Wheelchair Basketball is a Top Sport of Disabled Athletes
Posted on March 24th, 2016
As March Madness comes to the end of another season, the sport of basketball is still in full swing for the amazing athletes competing in wheelchair basketball at the 2016 Paralympic Games. Designed for athletes who have a physical impairment that prevents running, jumping and pivoting, wheelchair basketball is one of 23 Paralympic sports being played in the Games in Brazil this September.
Today, there are more than 21 million Americans with a physical disability, according to U.S. Paralympics. Wheelchair basketball is played by both male and female athletes with physical limitations such as spinal cord injuries, limb loss, cerebral palsy, brain injury or stroke and other orthopedic and locomotor disabilities. It is now one of the most established Paralympic sports and is played competitively by more than 25,000 people in 80 different countries.
The International Wheelchair Basketball Federation (IWBF) is the world governing body for wheelchair basketball. It is recognized by the International Paralympic Committee (IPC) as the sole competent authority in wheelchair basketball worldwide.
History of the Sport
It all started in the mid 1940s, when Sir Ludwig Guttman developed wheelchair netball at the Spinal Rehabilitation Hospital in England. Around the same time, disabled World War II veterans being treated for varying degrees of paralysis at Veterans Administration (VA) hospitals in Birmingham, CA, and Framingham, MA, as well as at the Corona Naval Station, CA, started playing wheelchair basketball as well. In 1948, the National Wheelchair Basketball Association was created and the first official tournament was organized. Wheelchair basketball soon became the number one sport of individuals with disabilities.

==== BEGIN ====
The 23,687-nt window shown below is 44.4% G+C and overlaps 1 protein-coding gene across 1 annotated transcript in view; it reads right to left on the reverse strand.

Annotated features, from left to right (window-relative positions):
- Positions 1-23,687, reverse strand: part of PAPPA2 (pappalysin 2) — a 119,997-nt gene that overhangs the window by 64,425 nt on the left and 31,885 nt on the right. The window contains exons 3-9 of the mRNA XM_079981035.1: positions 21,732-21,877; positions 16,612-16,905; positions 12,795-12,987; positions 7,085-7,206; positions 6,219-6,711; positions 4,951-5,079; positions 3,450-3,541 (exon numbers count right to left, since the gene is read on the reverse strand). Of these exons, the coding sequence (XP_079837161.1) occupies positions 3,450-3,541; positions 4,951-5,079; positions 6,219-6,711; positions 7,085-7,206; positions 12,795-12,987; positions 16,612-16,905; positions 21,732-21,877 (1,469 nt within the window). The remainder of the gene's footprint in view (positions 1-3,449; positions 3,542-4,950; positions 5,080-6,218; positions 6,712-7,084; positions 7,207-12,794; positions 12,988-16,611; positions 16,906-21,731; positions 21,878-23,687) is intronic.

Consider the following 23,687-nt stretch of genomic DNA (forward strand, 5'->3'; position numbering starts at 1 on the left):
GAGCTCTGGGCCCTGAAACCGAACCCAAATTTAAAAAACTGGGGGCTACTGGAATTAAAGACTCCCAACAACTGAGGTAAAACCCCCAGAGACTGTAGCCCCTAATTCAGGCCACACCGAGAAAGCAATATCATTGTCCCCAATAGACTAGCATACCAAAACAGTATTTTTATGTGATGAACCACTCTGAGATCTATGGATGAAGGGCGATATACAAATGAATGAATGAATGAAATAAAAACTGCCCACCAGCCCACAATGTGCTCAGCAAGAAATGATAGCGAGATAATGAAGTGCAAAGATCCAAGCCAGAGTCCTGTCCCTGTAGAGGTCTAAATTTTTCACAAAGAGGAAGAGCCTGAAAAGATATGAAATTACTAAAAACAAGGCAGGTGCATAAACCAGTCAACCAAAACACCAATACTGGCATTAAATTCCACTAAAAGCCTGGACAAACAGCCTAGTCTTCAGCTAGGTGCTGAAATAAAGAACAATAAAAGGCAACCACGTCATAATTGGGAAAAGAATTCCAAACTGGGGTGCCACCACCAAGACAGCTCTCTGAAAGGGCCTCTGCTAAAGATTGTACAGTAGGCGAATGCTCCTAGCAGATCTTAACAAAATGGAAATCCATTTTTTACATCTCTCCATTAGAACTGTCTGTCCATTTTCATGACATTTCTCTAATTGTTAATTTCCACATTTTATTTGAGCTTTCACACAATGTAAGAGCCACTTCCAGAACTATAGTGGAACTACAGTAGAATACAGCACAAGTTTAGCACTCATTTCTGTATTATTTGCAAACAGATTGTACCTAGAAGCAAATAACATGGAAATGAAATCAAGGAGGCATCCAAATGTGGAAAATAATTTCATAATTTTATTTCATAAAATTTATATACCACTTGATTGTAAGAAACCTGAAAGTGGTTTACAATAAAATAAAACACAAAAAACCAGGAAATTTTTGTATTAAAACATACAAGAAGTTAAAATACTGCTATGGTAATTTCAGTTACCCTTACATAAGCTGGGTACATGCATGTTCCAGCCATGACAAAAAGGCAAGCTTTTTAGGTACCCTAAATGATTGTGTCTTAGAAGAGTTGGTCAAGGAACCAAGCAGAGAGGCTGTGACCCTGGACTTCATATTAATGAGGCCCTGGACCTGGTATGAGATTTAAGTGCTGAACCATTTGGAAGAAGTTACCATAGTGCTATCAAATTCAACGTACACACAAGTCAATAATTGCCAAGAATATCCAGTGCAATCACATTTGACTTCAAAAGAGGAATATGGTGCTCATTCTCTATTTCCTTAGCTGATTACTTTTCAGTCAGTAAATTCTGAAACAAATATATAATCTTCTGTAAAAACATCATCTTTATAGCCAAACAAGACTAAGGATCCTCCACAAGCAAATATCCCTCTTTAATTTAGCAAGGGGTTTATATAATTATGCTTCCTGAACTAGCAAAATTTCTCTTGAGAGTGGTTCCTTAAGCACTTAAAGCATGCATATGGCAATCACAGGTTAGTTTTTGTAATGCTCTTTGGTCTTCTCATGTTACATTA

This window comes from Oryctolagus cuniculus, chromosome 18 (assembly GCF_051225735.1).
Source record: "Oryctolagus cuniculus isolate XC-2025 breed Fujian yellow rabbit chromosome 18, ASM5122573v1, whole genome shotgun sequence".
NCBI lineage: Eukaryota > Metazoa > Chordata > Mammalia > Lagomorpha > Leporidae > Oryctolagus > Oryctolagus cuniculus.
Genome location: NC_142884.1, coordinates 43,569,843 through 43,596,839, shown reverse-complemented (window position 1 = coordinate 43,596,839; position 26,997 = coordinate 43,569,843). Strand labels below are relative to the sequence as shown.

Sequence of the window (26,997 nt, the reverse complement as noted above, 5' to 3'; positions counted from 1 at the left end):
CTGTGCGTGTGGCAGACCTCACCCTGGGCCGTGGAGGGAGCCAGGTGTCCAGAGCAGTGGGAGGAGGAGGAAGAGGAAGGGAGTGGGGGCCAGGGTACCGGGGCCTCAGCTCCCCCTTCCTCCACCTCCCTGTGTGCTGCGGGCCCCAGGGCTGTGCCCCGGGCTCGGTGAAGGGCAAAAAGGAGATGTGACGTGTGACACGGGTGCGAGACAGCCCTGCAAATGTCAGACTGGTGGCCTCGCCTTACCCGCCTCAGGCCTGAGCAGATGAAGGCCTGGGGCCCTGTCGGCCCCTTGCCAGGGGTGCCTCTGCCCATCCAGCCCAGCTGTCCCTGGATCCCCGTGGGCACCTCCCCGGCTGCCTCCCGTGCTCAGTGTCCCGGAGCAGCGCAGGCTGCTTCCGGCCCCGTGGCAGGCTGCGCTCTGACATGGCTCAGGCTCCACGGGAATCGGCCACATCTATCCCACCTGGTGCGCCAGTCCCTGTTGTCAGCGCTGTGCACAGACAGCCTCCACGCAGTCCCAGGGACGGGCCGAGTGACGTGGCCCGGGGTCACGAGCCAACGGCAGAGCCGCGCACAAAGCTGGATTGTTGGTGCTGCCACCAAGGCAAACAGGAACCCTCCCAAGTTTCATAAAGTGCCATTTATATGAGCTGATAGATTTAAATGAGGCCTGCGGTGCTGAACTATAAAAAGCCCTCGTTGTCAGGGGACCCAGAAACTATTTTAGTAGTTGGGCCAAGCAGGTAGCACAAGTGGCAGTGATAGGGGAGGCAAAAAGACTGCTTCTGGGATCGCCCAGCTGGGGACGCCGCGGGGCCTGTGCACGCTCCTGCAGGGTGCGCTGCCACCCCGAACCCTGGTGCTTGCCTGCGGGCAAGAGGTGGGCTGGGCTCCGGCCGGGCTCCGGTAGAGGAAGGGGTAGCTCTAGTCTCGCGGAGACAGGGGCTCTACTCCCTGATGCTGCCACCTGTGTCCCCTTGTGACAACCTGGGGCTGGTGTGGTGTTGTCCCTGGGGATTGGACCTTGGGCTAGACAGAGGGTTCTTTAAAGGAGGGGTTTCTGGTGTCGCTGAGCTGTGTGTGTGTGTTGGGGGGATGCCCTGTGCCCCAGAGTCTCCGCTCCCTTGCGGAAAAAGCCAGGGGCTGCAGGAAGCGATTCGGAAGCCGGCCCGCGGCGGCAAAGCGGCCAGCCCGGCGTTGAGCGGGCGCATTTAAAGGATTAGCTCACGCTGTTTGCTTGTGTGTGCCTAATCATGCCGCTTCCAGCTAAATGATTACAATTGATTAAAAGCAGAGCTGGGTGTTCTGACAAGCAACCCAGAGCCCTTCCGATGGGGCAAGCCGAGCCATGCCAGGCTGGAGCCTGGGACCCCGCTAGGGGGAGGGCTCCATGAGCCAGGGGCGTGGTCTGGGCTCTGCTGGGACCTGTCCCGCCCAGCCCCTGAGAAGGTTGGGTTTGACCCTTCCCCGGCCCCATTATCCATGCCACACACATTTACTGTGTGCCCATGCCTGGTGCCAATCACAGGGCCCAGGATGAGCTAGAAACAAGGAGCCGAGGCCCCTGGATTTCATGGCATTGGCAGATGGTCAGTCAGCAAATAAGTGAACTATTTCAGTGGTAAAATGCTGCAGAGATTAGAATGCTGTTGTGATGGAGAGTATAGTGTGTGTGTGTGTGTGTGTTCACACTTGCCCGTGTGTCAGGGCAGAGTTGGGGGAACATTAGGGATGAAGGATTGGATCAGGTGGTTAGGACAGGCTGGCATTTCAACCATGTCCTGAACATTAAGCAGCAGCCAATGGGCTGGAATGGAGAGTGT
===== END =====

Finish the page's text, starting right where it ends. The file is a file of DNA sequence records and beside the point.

Women with mobility limitations started playing in the mid-1960's, first as members of the men's teams and then on the first all-women's team in 1970 called the University of Illinois Ms. Kids. They competed against the Southern Illinois University Squidettes in 1973 in the first recorded wheelchair basketball game between two organized women's teams in the US. In 1977, the women's division expanded to six teams. There are now 82 National Organizations for Wheelchair Basketball within the IWBF throughout the world. It is estimated that more than 100,000 physically challenged people play wheelchair basketball across all levels.
Wheelchair basketball uses the same size court with the same 10-foot hoop as standard basketball. Teams are made up of five players. Most of the rules are the same, with the exception being those that have been altered to account for the wheelchair. For example, a player can't touch their wheels more than twice after receiving or dribbling the ball or it's considered traveling. The player must then pass, bounce or shoot before touching the wheels again. Wheelchairs can have three or four wheels but no steering devices, brakes or gears.
Athletes are rated on their ability to play the game and then given a functional classification score from 1 (lowest ability) to 4.5 (highest ability). A team can play with a maximum of 14 points among the five players, in order to equalize the teams. This was a change from the previous classification system which scored based on medical disability. This classification system continues to be discussed and revised as needed to ensure fairness to all the athletes.
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